State’s Liability for Flooding Damages from Construction Activities Construed

October 6, 2008 | Erin Herbold

Iowa has specific rules governing the drainage of surface water. But, is the state subject to those same rules? That question was addressed in this case. In the Spring of 1999, a rural community in north central Iowa experienced heavy rainfall (nearly 7 inches in two days) resulting in flooding which damaged several properties. Several years later, the Iowa Department of Transportation (IDOT) constructed a four-lane, divided-highway bypassing the town. The bypass crossed a stream and the bridge installed over the stream was designed to withstand a fifty-year flood. 

The landowners whose property was damaged by the flood sued IDOT, claiming that the bypass design prevented water from escaping under the highway as it did before the construction. The landowners also claimed that the design did not comply with engineering standards, the construction resulted in an “unnatural” amount of water flowing through the creek, and that the bypass acted as a dam which changed the natural course of water flow. The trial court dismissed the landowners’ claims, on the basis that the state has immunity from permanent damages for devaluation of property caused by design and construction.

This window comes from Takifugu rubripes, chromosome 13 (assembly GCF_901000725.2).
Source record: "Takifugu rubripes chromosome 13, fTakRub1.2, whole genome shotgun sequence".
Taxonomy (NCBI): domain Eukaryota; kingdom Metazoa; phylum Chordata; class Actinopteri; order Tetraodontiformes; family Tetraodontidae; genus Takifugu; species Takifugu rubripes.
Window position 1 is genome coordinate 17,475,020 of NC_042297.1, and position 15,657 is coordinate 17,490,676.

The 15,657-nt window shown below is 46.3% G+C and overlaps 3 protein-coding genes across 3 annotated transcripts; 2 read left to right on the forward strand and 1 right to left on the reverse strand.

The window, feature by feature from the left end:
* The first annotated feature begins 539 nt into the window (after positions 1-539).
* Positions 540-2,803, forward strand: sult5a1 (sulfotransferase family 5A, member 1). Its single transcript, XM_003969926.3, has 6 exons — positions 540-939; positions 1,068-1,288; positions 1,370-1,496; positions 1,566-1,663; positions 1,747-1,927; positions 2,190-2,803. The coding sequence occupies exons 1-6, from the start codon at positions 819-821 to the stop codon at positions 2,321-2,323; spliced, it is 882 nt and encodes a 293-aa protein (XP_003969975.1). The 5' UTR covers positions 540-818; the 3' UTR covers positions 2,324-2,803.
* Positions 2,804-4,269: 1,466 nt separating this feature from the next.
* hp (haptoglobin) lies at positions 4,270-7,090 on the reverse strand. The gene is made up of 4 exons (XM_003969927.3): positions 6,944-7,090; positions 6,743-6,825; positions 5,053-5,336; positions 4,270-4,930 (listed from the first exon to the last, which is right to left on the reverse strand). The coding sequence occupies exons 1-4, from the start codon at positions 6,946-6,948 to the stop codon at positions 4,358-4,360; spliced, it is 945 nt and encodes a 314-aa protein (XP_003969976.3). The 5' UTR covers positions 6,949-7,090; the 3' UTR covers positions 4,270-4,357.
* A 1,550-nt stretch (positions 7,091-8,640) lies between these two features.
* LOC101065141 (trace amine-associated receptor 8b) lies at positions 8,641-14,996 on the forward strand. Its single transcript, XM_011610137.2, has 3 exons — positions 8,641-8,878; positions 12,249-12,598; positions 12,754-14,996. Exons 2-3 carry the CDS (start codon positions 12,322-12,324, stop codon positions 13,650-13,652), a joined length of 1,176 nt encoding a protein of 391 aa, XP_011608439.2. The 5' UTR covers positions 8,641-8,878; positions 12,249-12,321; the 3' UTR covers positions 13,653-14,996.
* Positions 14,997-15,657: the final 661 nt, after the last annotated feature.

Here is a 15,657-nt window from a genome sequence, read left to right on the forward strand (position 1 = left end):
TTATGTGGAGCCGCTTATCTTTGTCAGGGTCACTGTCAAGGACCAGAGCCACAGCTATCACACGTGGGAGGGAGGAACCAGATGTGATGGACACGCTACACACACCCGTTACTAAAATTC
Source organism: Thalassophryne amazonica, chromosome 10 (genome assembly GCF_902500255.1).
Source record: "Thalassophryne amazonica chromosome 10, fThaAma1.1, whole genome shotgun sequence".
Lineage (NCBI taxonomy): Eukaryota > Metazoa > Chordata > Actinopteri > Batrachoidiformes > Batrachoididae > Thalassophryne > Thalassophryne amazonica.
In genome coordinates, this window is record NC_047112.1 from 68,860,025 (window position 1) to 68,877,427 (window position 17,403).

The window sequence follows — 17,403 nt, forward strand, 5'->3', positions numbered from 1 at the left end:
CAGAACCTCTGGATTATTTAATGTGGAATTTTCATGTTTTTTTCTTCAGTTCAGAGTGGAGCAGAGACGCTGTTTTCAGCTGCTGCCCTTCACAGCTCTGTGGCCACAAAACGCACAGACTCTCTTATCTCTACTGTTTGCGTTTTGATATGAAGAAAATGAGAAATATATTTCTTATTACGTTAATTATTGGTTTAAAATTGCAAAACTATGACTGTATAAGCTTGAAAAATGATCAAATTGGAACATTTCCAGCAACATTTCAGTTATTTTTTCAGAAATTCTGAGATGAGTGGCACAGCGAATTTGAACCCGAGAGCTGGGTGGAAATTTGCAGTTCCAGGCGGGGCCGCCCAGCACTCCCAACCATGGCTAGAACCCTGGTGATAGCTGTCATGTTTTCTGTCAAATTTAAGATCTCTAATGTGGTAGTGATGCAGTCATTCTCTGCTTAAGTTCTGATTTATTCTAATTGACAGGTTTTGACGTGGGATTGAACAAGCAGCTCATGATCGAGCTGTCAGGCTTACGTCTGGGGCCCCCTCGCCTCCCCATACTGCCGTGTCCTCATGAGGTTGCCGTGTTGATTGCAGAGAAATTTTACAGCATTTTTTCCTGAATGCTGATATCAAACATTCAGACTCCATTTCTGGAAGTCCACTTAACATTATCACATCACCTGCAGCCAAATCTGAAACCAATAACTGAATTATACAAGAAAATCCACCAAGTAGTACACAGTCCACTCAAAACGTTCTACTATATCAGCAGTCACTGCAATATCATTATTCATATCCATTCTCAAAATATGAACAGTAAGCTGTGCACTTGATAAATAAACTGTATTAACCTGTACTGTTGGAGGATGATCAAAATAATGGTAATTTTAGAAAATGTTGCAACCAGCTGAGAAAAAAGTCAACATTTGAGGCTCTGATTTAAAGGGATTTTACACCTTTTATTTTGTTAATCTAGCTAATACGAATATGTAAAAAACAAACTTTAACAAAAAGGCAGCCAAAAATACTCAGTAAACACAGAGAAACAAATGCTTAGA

The landowners appealed and the Iowa Court of Appeals focused on whether the State had the discretion to make decisions regarding the bypass and, if so, whether the state had the ability to exercise the discretion. The court reasoned that the state could exercise their judgment or discretion in the design and construction of the bypass. During the design and construction phase, the DOT asked for and received public comment.  The court concluded that the state, in their discretion, engaged in considerable planning and consideration of several issues in the design and construction of the bypass, not just flooding. Therefore, the court concluded that this case was properly dismissed because the state was protected by “discretionary function immunity.” Schneider v. State of Iowa, No. 8-316/07-0887 (Iowa Ct. App. Oct. 1, 2008).